When the Treasury announced it was going to reform the business energy taxation regime in the UK I had mixed reactions. There is no doubt that the current regulatory and taxation framework relating to carbon emissions is dysfunctional; it is inconsistent, pointlessly complex and burdensome for businesses, with multiple reporting regimes and departments, different timescales, different units, values and conversion factors. A really good clean up was well overdue.
However, you cannot have proper reform without looking at all the policy tools and a review of the Carbon Reduction Commitment (CRC) and the Climate Change Levy (CCL) inevitably draws in Climate Change Agreements (CCAs). See below for an explanation of those three!
Hands off our CCA!
Having spent four years embroiled in the painful process of negotiating the CCA for data centres I am very protective of our scheme. Moreover, now that it is established we are seeing it driving a step-change in attitudes to energy management in the sector: those who were already implementing best practice are being rewarded and those behind them on the curve now have strong incentives for accelerating their investment in efficiency measures.
Not just that – the scheme has also allowed us to gather invaluable data on the colocation sector in the UK. We reported on that formally in November 2014 in our CCA First Findings Report and then again a year later in our Progress Against First Target. So I was really not receptive to any meddling.
While we had assurances that government was committed to supporting energy intensive industries, I was still nervous. A budget is like a baby – you don’t really know what you have got until it’s out. Fortunately I am pleased with what has emerged. Here goes:
The CRC will be abolished on 31st March 2019
This was very much expected. It is a complicated and burdensome tax that in many cases actually takes up the funding that companies might otherwise use to invest in efficiency measures, and does little to change behaviour. 2019 seems a long way away – I had hoped to see it dispensed with earlier (as many will know I felt very strongly that it should never have seen the light of day). However, this rather leisurely schedule at least gives certainty for businesses that they will eventually be rid of it while providing a sensible time frame for government to develop a more coherent regulatory and taxation framework. Consultation will start in summer 2016 on a more streamlined approach to carbon reporting. So on reflection I think this is a positive move towards a more considered approach. There has been too much shooting from the hip in the past in this area. I have long hoped that I will live to dance on the CRC’s grave, now I just have to last another three years.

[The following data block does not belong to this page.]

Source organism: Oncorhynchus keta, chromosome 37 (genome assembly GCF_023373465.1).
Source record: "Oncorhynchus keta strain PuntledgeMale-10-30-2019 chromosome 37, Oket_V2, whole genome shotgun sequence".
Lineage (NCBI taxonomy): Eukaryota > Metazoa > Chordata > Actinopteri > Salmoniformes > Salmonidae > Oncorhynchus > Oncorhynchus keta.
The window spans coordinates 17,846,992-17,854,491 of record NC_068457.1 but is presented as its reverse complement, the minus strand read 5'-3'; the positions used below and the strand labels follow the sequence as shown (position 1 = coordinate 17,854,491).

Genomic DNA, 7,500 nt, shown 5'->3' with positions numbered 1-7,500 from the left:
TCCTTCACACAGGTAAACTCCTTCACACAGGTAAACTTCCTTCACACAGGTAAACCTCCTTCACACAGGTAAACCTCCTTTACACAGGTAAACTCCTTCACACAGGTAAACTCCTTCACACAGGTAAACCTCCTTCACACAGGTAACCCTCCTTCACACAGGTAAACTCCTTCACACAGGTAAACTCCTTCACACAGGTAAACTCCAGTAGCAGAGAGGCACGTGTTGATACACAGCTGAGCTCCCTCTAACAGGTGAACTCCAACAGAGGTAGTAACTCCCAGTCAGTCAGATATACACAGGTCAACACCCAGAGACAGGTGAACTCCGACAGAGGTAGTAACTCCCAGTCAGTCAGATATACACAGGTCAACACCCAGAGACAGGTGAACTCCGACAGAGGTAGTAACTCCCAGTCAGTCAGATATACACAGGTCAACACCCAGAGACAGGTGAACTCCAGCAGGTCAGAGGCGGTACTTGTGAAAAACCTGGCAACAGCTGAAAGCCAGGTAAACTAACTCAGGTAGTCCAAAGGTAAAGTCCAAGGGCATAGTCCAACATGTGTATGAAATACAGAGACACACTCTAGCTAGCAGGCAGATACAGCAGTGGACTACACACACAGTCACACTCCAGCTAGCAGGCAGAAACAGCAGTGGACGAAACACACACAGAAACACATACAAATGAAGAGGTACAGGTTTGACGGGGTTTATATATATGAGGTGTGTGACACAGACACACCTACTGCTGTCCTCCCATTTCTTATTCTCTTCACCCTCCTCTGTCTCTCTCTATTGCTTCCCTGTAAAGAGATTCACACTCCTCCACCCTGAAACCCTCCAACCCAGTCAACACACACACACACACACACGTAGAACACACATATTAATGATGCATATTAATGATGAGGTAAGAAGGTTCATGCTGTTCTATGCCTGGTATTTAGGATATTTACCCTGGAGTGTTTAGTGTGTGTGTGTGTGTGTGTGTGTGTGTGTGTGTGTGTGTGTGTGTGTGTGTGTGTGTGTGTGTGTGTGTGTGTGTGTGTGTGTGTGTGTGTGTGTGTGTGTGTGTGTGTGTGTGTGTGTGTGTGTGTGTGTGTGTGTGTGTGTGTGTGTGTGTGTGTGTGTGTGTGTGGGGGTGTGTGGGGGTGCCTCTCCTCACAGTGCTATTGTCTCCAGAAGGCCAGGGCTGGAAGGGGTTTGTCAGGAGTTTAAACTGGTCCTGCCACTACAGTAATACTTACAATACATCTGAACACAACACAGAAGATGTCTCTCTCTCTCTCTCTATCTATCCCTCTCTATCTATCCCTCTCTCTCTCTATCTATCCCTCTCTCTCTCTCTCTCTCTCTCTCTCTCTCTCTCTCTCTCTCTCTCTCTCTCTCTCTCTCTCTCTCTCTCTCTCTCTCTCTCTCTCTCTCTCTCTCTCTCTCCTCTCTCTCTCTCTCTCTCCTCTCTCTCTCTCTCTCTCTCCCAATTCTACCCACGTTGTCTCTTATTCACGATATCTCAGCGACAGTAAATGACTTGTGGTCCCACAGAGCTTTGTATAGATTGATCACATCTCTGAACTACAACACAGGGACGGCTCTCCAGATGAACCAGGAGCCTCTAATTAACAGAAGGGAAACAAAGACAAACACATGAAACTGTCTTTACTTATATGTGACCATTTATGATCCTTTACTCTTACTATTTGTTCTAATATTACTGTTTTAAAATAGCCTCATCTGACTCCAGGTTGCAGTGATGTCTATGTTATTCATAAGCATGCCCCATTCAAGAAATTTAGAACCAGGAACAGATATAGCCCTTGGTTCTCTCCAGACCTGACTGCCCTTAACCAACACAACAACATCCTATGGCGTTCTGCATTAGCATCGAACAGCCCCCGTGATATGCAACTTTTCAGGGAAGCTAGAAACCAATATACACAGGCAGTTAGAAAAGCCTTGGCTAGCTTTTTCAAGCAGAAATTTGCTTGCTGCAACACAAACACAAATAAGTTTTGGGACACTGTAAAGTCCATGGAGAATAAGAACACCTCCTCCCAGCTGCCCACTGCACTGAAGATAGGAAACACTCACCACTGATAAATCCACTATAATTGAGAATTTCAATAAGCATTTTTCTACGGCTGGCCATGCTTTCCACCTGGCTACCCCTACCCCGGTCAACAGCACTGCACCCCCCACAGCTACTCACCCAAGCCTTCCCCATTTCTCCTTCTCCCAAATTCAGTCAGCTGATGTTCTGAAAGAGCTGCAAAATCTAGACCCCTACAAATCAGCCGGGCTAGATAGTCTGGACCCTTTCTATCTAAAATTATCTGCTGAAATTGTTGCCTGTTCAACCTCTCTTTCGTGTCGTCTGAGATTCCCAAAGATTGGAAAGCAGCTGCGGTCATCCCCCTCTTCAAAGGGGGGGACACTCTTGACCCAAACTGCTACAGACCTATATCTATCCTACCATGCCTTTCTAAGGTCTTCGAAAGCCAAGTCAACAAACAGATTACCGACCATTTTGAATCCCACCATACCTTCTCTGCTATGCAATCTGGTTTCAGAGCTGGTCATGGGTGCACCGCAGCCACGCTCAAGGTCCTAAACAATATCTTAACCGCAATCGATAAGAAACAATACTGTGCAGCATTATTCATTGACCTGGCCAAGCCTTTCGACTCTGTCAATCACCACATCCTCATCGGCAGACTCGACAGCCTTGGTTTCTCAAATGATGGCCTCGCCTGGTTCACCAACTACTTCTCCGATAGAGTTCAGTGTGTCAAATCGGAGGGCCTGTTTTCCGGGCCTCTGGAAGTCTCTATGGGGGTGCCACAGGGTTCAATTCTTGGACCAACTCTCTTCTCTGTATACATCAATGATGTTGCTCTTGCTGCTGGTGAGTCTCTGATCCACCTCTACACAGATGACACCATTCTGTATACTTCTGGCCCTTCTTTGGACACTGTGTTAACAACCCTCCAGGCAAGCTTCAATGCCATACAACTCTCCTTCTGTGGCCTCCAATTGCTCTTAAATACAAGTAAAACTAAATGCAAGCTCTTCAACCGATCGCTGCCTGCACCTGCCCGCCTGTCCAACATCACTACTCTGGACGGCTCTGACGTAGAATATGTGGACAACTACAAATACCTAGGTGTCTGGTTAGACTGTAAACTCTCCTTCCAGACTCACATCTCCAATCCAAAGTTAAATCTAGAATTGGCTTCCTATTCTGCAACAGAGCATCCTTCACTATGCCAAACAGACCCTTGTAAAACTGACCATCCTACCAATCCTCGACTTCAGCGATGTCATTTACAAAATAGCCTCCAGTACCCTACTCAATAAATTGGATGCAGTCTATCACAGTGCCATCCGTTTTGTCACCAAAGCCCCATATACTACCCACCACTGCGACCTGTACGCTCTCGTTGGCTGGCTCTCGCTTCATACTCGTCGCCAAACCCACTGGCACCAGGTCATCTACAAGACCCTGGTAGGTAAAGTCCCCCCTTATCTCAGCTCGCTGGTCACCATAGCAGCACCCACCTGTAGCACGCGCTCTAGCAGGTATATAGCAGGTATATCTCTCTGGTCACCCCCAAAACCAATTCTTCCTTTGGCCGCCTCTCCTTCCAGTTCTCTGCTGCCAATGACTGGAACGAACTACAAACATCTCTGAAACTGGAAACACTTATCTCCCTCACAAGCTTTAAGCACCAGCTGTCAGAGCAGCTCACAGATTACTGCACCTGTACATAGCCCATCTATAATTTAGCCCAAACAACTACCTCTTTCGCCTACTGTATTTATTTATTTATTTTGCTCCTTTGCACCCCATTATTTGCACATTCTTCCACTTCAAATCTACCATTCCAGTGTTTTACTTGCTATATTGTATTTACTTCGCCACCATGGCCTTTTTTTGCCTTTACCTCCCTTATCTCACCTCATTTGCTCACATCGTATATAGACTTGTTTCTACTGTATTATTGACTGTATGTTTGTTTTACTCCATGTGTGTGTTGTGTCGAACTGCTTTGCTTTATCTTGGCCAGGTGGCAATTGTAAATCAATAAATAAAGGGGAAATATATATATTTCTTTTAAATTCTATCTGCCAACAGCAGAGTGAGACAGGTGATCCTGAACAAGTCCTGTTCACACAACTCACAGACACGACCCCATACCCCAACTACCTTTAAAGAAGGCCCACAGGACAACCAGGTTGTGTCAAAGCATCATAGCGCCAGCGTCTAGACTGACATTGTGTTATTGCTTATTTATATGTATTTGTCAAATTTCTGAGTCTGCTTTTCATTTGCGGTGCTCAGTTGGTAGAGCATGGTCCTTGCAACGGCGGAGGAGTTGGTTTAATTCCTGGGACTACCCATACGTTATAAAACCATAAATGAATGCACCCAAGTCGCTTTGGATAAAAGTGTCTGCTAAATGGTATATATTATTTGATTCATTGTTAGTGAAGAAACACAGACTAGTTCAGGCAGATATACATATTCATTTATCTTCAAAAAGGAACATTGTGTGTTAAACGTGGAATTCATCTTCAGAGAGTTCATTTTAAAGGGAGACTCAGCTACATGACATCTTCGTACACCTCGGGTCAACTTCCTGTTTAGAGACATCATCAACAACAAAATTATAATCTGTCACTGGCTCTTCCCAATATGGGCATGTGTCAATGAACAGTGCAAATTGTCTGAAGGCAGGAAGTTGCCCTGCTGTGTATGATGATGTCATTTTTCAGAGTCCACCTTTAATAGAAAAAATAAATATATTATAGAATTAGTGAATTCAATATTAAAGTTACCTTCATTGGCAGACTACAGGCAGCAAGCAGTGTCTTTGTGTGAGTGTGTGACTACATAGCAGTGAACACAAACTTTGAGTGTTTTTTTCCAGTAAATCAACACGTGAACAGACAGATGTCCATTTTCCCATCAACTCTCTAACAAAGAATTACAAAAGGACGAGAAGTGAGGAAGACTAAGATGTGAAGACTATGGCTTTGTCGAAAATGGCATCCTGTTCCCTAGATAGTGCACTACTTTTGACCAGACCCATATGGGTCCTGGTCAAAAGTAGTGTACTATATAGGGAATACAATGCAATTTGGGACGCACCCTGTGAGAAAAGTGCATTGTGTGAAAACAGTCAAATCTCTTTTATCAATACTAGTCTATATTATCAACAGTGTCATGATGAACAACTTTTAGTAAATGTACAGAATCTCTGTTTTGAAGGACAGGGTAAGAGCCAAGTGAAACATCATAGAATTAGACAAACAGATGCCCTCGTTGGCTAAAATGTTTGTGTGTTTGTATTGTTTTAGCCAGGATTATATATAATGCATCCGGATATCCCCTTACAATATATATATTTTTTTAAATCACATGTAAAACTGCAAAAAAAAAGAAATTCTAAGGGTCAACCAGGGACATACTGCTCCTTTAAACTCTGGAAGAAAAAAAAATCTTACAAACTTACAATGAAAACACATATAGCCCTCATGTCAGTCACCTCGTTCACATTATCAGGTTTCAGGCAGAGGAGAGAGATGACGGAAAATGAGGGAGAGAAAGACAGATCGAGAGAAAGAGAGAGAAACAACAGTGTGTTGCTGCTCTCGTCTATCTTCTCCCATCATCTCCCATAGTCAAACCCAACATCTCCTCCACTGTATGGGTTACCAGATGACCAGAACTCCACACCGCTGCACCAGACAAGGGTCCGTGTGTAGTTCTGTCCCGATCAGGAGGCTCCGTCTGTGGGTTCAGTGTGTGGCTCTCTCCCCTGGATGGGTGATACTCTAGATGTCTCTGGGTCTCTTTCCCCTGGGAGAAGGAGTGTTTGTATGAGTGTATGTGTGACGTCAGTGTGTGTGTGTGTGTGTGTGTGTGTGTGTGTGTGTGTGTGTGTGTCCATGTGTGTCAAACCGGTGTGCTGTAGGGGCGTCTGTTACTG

With the demise of the CRC, Treasury will be looking for the missing revenue (it would of course be too much to expect them to remember that the CRC was originally envisaged as a revenue recycling scheme). That shortfall will be made up by an increase in the CCL, which will be implemented at the same time, 1st April 2019. The CCL is currently around 0.5 pence per KWh, generally added to electricity bills and therefore much less painful in terms of compliance costs.
CCAs will stay
Now for more good news. The government has confirmed that CCAs will continue in their present form until 2023, as originally scheduled. This is a huge relief. So now we can focus on our next target milestone, which is a hefty one, and companies can plan their investments with confidence. Hooray!
Even better, the CCL discount conferred by the CCA scheme will increase from 1st April to offset the increase in CCL mentioned above. Currently the discount on the CCL for electricity is 90 percent and it will go up to 93 percent. That means that the charge should be cost neutral to CCA participants. That is good enough for me and I think that we have probably also had enough TLAs for one day.
- CRC Carbon Reduction Commitment Energy Efficiency Scheme, in place since 2010
- CCL Climate Change Levy, a tax on energy in place since 2001
- CCA Climate Change Agreements, negotiated arrangements with energy intensive sectors that grant discounts on energy taxes provided efficiency targets are met. In place since 2001 and since July 2014 for data centres